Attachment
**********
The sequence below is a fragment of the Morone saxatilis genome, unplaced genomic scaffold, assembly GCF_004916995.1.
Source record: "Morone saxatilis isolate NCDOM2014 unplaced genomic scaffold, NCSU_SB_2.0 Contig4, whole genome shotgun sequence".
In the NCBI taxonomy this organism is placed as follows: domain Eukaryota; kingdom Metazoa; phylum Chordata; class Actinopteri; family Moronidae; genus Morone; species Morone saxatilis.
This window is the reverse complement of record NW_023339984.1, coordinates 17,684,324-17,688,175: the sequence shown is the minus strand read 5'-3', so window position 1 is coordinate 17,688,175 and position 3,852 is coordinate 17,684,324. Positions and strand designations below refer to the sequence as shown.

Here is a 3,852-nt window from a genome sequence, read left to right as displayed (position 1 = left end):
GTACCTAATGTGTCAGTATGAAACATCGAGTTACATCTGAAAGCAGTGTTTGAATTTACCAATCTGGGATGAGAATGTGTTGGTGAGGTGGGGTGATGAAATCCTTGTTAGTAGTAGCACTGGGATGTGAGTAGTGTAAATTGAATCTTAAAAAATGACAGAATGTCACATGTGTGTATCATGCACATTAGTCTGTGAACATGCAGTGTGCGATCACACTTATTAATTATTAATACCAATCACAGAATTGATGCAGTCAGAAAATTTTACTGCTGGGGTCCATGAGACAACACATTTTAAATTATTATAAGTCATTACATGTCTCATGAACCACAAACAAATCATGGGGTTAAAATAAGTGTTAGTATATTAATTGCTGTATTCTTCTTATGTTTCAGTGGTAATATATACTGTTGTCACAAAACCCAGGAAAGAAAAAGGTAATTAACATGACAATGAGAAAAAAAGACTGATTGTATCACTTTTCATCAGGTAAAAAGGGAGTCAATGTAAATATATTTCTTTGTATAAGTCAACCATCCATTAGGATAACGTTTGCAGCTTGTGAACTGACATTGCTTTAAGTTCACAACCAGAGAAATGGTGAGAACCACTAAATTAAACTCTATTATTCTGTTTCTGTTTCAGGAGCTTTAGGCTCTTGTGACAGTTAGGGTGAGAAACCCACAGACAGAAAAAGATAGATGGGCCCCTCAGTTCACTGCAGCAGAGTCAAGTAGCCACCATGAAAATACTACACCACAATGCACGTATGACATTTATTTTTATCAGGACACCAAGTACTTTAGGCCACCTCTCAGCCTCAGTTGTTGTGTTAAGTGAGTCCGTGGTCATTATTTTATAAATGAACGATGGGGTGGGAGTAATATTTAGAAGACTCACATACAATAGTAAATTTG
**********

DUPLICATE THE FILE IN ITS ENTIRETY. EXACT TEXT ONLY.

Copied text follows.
The sequence below is a fragment of the Morone saxatilis genome, unplaced genomic scaffold, assembly GCF_004916995.1.
Source record: "Morone saxatilis isolate NCDOM2014 unplaced genomic scaffold, NCSU_SB_2.0 Contig4, whole genome shotgun sequence".
In the NCBI taxonomy this organism is placed as follows: domain Eukaryota; kingdom Metazoa; phylum Chordata; class Actinopteri; family Moronidae; genus Morone; species Morone saxatilis.
This window is the reverse complement of record NW_023339984.1, coordinates 17,684,324-17,688,175: the sequence shown is the minus strand read 5'-3', so window position 1 is coordinate 17,688,175 and position 3,852 is coordinate 17,684,324. Positions and strand designations below refer to the sequence as shown.

Here is a 3,852-nt window from a genome sequence, read left to right as displayed (position 1 = left end):
GTACCTAATGTGTCAGTATGAAACATCGAGTTACATCTGAAAGCAGTGTTTGAATTTACCAATCTGGGATGAGAATGTGTTGGTGAGGTGGGGTGATGAAATCCTTGTTAGTAGTAGCACTGGGATGTGAGTAGTGTAAATTGAATCTTAAAAAATGACAGAATGTCACATGTGTGTATCATGCACATTAGTCTGTGAACATGCAGTGTGCGATCACACTTATTAATTATTAATACCAATCACAGAATTGATGCAGTCAGAAAATTTTACTGCTGGGGTCCATGAGACAACACATTTTAAATTATTATAAGTCATTACATGTCTCATGAACCACAAACAAATCATGGGGTTAAAATAAGTGTTAGTATATTAATTGCTGTATTCTTCTTATGTTTCAGTGGTAATATATACTGTTGTCACAAAACCCAGGAAAGAAAAAGGTAATTAACATGACAATGAGAAAAAAAGACTGATTGTATCACTTTTCATCAGGTAAAAAGGGAGTCAATGTAAATATATTTCTTTGTATAAGTCAACCATCCATTAGGATAACGTTTGCAGCTTGTGAACTGACATTGCTTTAAGTTCACAACCAGAGAAATGGTGAGAACCACTAAATTAAACTCTATTATTCTGTTTCTGTTTCAGGAGCTTTAGGCTCTTGTGACAGTTAGGGTGAGAAACCCACAGACAGAAAAAGATAGATGGGCCCCTCAGTTCACTGCAGCAGAGTCAAGTAGCCACCATGAAAATACTACACCACAATGCACGTATGACATTTATTTTTATCAGGACACCAAGTACTTTAGGCCACCTCTCAGCCTCAGTTGTTGTGTTAAGTGAGTCCGTGGTCATTATTTTATAAATGAACGATGGGGTGGGAGTAATATTTAGAAGACTCACATACAATAGTAAATTTG